The Importance of Sleep in Recovery

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The Importance of Sleep in Recovery


Although you may not realize it, sleep is essential in maintaining a healthy recovery. Getting a good night’s sleep helps us to better concentrate, cope with stress, and deal with recovery. Sleeping well isn’t just about getting enough sleep, although that is a huge part of it. Instead, sleeping well means that the sleep you are getting is good, restful sleep. Making sure you are getting enough good sleep can help you become more productive and boost your overall mood while in recovery. Furthermore, especially if your substance of choice was alcohol, learning more about how alcohol impacts sleep can help you ensure you’re doing more good than harm.

Why Focus On Sleep?

If you wake up tired every morning and wish you could get a few more hours of shut-eye, you might not be getting as good a sleep as you thought. Good sleep is vital to your overall well-being. Without it, you can’t focus on your recovery and may be more apt to reach for substances to help you get through your day. A few warning signs that you may not be getting enough restful sleep include being unable to quiet your mind, having tense muscles, and experiencing increased anxiety throughout the day. All of these things contribute to a deteriorated overall well-being. The better you sleep, the better you’ll feel in your recovery.

How Can I Get Better Sleep?

Getting better sleep can seem like a difficult task, especially if you think your sleep was pretty good before. You may be unsure of where to begin. You can start by making relaxation your goal if you want to start getting better sleep. Having a relaxing routine that you slip into before bed can help get your mind and body in the mode that you need to get good sleep. A few things that you can include in this routine are practicing deep breathing, using guided visualization, and stretching to relax your muscles. Another thing that you can do to help promote healthier sleep is to put down your electronic devices an hour before you plan to go to bed. This helps you destress before falling asleep and gives you the space to practice some of these relaxation techniques.

How Does Alcohol Use Impact Sleep?

Many people think that having a glass or two of wine before bed helps them sleep. Unfortunately, this is a common misconception. Although alcohol has a sedative effect that may put you to sleep, it disrupts the quality and quantity of your sleep. If you are trying to ween yourself off of alcohol use, stopping your nightly routine of alcohol with dinner is a great place to start. Alcohol affects sleep in many ways, including the following:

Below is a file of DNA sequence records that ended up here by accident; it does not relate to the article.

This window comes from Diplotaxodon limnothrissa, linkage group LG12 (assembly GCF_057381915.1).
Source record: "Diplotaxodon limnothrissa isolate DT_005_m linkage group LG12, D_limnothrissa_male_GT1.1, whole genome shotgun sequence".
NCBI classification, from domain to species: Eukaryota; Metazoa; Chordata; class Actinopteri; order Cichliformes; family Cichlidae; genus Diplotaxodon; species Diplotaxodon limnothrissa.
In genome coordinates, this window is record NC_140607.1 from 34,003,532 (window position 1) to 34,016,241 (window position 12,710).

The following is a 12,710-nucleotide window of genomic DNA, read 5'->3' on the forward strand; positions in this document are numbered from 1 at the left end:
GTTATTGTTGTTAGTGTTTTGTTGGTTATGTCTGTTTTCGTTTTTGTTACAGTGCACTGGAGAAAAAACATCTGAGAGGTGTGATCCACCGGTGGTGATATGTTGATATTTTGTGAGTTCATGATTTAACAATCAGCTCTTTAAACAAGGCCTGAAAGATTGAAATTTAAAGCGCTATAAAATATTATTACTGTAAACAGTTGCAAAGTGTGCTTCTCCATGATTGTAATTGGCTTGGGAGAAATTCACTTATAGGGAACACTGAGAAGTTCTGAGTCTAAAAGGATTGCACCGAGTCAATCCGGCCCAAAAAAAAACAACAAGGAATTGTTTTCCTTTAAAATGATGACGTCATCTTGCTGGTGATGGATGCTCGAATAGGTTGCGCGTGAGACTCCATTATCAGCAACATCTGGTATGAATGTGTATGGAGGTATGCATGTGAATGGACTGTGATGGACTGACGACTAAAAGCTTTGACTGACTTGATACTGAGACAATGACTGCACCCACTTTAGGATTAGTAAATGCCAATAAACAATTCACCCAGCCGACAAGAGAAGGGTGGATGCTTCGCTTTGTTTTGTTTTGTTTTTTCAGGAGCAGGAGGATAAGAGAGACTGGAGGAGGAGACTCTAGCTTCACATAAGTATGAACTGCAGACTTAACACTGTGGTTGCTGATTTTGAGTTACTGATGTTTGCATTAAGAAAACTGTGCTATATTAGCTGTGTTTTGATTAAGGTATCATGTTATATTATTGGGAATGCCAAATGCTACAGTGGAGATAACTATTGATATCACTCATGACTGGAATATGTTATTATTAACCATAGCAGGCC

#1. Your Body Cannot Rest: Alcohol doesn’t allow your body to naturally rest and rejuvenate because it is working hard to filter out the alcohol from your body. This is a reason why you may wake up feeling not so great after a night where you had a few drinks.

#2. Your Body’s Rhythm Is Interrupted: Drinking in the evening disrupts your body’s natural rhythm, which throws you off course. Your body also doesn’t produce as much melatonin, which is dubbed as your body’s “sleep hormone.”

#3. Rapid Eye Movement (REM): After a night of drinking, your body isn’t able to spend enough time in REM sleep. REM sleep is important in many different ways, including making sure your brain functions well throughout the following day.

#4. Quality of Sleep: Alcohol can contribute to waking up in the second half of the night. This is why you may find yourself wide awake in the wee hours of the morning and unable to fall back asleep. This lack of sleep can lead to increased stress and anxiety and an inability to cope with the stresses and anxieties that you are feeling.

If you find yourself depending on alcohol to put yourself to sleep, you are teaching your body to unlearn its natural nightly rhythm. Thus, on an evening when you do not drink, your body is going to have an extra hard time shutting down and sleeping. This can lead to even more mental health problems, such as depression and anxiety. When people suffer from depression and anxiety, they may start to use other substances to help them cope with how they are feeling. This turns into an endless, harmful cycle. If you add in a lack of sleep to this cycle, it is a recipe for disaster.

If your sleep has been affected due to alcohol or substance use, it may take time before you begin to have quality sleep. It is important that you do not give up and use substances during this time. Instead, try to incorporate healthy coping techniques such as meditation, reading a book, or listening to music before bed to help you relax and fall asleep naturally.

Breaking the habit of drinking alcohol before bed can be a difficult one. If you’re struggling with letting go of that nightly glass of wine, try to find something that will motivate you to stop drinking. Think about how much better you’ll feel tomorrow morning if you do not have that beer or glass of wine tonight. While you’re trying to reduce your intake of alcohol, be mindful of what triggers you to drink and try to avoid putting yourself in those situations. If drinking alcohol has caused your body’s rhythm to be out of balance, know that resetting your body to its natural sleep pattern without alcohol may take some time. Do not become discouraged. If you have a substance use disorder and need help sleeping, we are here to help. At The Kimberly Center, we want to help you make healthy lifestyle adjustments. Learn more by giving us a call today at (855) 452-3683.

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